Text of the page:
Ghana used to have an education system that was highly regarded. It produced some of Africa’s illustrious independent political and economic activists. Recent decades have seen a worrying deterioration in the education system, accompanied by increased pressure from a growing population, including students from the sub region who still consider ours as better than their relatively disillusioned systems.
Some major issues identified:
- The Ghana Education Reform Project implemented in late 2007 has now run for a full length of seven years, but not without disruption. The change of government at the turn of 2009 saw the duration of the secondary education program reversed from 4 years to 3 years. Apart from this action very little work has been done to review the trajectory of the reform and its impact on any of the key aspects of education identified by successive commissions: administration, content, human resources, coverage and socio-economic justice, to name a couple.
- Classroom and lab resourcing have not seen major improvement. The program to connect rural schools to the Internet has moved at a snail pace for several years. ICT is far from being incorporated into the learning and teaching process in Ghana, in contravention of the Anamuah-Mensah report, and yet free hardware has been distributed to pupils. The limitations of hardware and connectivity in developing youth capacity are clearly seen in the growing conversions of Internet cafes across urban Ghana into sites of anti-social behaviour. Meanwhile, the growth of ICT has completely transformed the technical and vocational disciplines in most parts of the world. But the teachers in the technical institutes themselves are yet to be thoroughly ICT-proficient. The end-result is the lack of an industrial workforce for the secondary portion of the economy.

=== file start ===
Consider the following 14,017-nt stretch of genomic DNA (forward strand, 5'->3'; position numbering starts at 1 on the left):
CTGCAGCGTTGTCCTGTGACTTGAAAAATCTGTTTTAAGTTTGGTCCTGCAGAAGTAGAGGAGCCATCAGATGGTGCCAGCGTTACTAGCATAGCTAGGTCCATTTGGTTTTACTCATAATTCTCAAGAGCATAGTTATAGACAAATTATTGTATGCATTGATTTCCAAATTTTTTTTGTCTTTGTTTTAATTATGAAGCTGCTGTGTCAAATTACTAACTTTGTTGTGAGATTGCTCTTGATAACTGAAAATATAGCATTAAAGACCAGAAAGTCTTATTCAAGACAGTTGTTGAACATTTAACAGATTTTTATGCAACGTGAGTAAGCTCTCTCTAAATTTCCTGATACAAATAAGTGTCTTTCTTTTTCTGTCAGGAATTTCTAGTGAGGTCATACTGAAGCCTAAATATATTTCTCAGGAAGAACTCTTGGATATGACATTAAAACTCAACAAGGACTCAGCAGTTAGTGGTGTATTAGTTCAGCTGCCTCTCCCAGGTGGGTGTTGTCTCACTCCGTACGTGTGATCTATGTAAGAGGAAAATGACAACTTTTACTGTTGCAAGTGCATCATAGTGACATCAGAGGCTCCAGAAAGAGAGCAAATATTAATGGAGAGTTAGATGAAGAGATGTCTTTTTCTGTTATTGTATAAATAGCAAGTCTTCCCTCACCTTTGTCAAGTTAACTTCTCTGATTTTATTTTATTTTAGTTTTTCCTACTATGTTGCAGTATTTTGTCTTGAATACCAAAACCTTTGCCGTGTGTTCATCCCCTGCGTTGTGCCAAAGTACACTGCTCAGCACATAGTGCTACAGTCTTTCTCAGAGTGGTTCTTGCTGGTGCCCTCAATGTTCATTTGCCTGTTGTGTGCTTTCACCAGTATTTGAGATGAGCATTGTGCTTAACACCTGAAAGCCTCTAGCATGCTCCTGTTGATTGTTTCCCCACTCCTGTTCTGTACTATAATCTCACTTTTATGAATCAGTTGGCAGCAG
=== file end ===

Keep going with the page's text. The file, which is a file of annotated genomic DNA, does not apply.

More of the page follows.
- Various studies mention the ‘stepped drop out’ syndrome as a major problem in Ghana’s education. This syndrome is what leads to a relatively low number of students who enter primary school making it to the University.
Speakers at the Occupy Ghana/IMANI Ghana Forum will deal with the following interventions and questions.
Funding of Education
Currently, the proportion of GDP and budgetary expenditures on education in Ghana is one of the highest in the world. However, some have argued that these expenditures in education do not give us commensurate output in terms of enrolment, retention and results. However, the issue of parental contribution to the cost of education, even within the public sector, must be a subject of critical analysis.
Questions: Is there really ‘free education’, within the public sector? Are we going to fully fund education, and collectively do it via a tax system or through a combination of state funding and parental contribution? Is the private sector truly spending more per pupil than in the public sector?
What Future for Technical, Vocational and Teacher Training Education?